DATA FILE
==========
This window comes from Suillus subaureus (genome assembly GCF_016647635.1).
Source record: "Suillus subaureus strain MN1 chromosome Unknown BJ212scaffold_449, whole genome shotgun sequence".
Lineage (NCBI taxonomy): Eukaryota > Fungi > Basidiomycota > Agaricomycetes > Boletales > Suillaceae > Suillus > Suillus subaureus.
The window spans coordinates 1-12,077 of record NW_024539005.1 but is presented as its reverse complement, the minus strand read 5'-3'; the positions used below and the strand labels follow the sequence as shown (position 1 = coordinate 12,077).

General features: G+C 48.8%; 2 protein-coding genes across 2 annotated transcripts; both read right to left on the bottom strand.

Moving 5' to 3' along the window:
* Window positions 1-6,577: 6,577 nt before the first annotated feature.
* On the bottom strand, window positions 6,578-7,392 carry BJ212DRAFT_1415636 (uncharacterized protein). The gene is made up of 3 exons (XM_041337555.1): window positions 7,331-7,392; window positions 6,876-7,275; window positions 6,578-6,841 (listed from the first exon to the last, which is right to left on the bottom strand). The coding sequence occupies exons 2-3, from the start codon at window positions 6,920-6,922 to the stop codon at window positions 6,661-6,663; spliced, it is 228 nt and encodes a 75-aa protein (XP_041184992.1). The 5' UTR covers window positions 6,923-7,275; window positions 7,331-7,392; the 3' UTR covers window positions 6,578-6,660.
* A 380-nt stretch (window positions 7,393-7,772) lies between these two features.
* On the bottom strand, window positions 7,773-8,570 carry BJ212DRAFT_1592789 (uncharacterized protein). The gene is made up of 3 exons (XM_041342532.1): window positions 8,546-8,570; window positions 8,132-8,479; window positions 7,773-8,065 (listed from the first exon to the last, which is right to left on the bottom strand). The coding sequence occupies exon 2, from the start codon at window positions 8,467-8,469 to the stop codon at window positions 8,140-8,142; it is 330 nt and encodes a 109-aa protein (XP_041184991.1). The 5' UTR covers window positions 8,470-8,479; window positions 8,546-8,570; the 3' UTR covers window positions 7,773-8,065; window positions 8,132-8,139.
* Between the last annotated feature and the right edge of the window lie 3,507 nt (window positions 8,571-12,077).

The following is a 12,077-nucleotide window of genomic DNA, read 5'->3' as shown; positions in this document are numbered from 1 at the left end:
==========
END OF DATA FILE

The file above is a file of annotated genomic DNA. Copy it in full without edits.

This window comes from Suillus subaureus (genome assembly GCF_016647635.1).
Source record: "Suillus subaureus strain MN1 chromosome Unknown BJ212scaffold_449, whole genome shotgun sequence".
Lineage (NCBI taxonomy): Eukaryota > Fungi > Basidiomycota > Agaricomycetes > Boletales > Suillaceae > Suillus > Suillus subaureus.
The window spans coordinates 1-12,077 of record NW_024539005.1 but is presented as its reverse complement, the minus strand read 5'-3'; the positions used below and the strand labels follow the sequence as shown (position 1 = coordinate 12,077).

General features: G+C 48.8%; 2 protein-coding genes across 2 annotated transcripts; both read right to left on the bottom strand.

Moving 5' to 3' along the window:
* Window positions 1-6,577: 6,577 nt before the first annotated feature.
* On the bottom strand, window positions 6,578-7,392 carry BJ212DRAFT_1415636 (uncharacterized protein). The gene is made up of 3 exons (XM_041337555.1): window positions 7,331-7,392; window positions 6,876-7,275; window positions 6,578-6,841 (listed from the first exon to the last, which is right to left on the bottom strand). The coding sequence occupies exons 2-3, from the start codon at window positions 6,920-6,922 to the stop codon at window positions 6,661-6,663; spliced, it is 228 nt and encodes a 75-aa protein (XP_041184992.1). The 5' UTR covers window positions 6,923-7,275; window positions 7,331-7,392; the 3' UTR covers window positions 6,578-6,660.
* A 380-nt stretch (window positions 7,393-7,772) lies between these two features.
* On the bottom strand, window positions 7,773-8,570 carry BJ212DRAFT_1592789 (uncharacterized protein). The gene is made up of 3 exons (XM_041342532.1): window positions 8,546-8,570; window positions 8,132-8,479; window positions 7,773-8,065 (listed from the first exon to the last, which is right to left on the bottom strand). The coding sequence occupies exon 2, from the start codon at window positions 8,467-8,469 to the stop codon at window positions 8,140-8,142; it is 330 nt and encodes a 109-aa protein (XP_041184991.1). The 5' UTR covers window positions 8,470-8,479; window positions 8,546-8,570; the 3' UTR covers window positions 7,773-8,065; window positions 8,132-8,139.
* Between the last annotated feature and the right edge of the window lie 3,507 nt (window positions 8,571-12,077).

The following is a 12,077-nucleotide window of genomic DNA, read 5'->3' as shown; positions in this document are numbered from 1 at the left end: